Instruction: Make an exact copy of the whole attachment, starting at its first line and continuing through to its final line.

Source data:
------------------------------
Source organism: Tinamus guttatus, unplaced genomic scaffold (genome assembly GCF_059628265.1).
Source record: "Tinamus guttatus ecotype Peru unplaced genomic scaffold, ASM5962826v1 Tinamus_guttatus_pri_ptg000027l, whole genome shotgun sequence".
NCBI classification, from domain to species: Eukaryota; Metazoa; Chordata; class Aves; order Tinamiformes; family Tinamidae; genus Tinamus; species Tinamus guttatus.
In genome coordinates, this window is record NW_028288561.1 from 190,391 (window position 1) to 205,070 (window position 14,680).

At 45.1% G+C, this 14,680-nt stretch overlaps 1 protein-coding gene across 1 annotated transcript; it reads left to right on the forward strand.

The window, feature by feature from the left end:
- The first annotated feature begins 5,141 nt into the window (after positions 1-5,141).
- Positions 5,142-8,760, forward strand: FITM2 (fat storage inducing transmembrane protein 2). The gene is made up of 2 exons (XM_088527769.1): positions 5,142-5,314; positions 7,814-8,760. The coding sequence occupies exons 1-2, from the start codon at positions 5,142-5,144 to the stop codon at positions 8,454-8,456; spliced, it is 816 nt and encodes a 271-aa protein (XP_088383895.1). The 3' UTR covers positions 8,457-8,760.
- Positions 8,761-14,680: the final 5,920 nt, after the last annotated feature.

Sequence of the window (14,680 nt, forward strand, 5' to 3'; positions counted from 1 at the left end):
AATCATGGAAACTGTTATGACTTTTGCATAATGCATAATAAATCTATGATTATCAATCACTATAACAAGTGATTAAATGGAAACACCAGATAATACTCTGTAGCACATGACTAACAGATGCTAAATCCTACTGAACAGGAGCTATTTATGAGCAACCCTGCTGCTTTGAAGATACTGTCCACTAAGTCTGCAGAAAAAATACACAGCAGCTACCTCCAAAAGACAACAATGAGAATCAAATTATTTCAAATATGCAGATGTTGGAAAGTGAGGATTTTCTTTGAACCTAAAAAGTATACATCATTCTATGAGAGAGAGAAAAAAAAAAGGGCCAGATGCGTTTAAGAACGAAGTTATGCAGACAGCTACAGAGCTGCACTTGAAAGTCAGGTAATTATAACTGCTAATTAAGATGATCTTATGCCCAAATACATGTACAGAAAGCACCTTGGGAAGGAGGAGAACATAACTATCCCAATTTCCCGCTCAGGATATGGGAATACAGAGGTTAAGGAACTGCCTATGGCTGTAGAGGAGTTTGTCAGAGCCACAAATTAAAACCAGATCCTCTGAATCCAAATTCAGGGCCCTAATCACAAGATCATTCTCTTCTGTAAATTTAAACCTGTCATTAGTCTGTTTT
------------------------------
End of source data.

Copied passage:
Source organism: Tinamus guttatus, unplaced genomic scaffold (genome assembly GCF_059628265.1).
Source record: "Tinamus guttatus ecotype Peru unplaced genomic scaffold, ASM5962826v1 Tinamus_guttatus_pri_ptg000027l, whole genome shotgun sequence".
NCBI classification, from domain to species: Eukaryota; Metazoa; Chordata; class Aves; order Tinamiformes; family Tinamidae; genus Tinamus; species Tinamus guttatus.
In genome coordinates, this window is record NW_028288561.1 from 190,391 (window position 1) to 205,070 (window position 14,680).

At 45.1% G+C, this 14,680-nt stretch overlaps 1 protein-coding gene across 1 annotated transcript; it reads left to right on the forward strand.

The window, feature by feature from the left end:
- The first annotated feature begins 5,141 nt into the window (after positions 1-5,141).
- Positions 5,142-8,760, forward strand: FITM2 (fat storage inducing transmembrane protein 2). The gene is made up of 2 exons (XM_088527769.1): positions 5,142-5,314; positions 7,814-8,760. The coding sequence occupies exons 1-2, from the start codon at positions 5,142-5,144 to the stop codon at positions 8,454-8,456; spliced, it is 816 nt and encodes a 271-aa protein (XP_088383895.1). The 3' UTR covers positions 8,457-8,760.
- Positions 8,761-14,680: the final 5,920 nt, after the last annotated feature.

Sequence of the window (14,680 nt, forward strand, 5' to 3'; positions counted from 1 at the left end):
AATCATGGAAACTGTTATGACTTTTGCATAATGCATAATAAATCTATGATTATCAATCACTATAACAAGTGATTAAATGGAAACACCAGATAATACTCTGTAGCACATGACTAACAGATGCTAAATCCTACTGAACAGGAGCTATTTATGAGCAACCCTGCTGCTTTGAAGATACTGTCCACTAAGTCTGCAGAAAAAATACACAGCAGCTACCTCCAAAAGACAACAATGAGAATCAAATTATTTCAAATATGCAGATGTTGGAAAGTGAGGATTTTCTTTGAACCTAAAAAGTATACATCATTCTATGAGAGAGAGAAAAAAAAAAGGGCCAGATGCGTTTAAGAACGAAGTTATGCAGACAGCTACAGAGCTGCACTTGAAAGTCAGGTAATTATAACTGCTAATTAAGATGATCTTATGCCCAAATACATGTACAGAAAGCACCTTGGGAAGGAGGAGAACATAACTATCCCAATTTCCCGCTCAGGATATGGGAATACAGAGGTTAAGGAACTGCCTATGGCTGTAGAGGAGTTTGTCAGAGCCACAAATTAAAACCAGATCCTCTGAATCCAAATTCAGGGCCCTAATCACAAGATCATTCTCTTCTGTAAATTTAAACCTGTCATTAGTCTGTTTT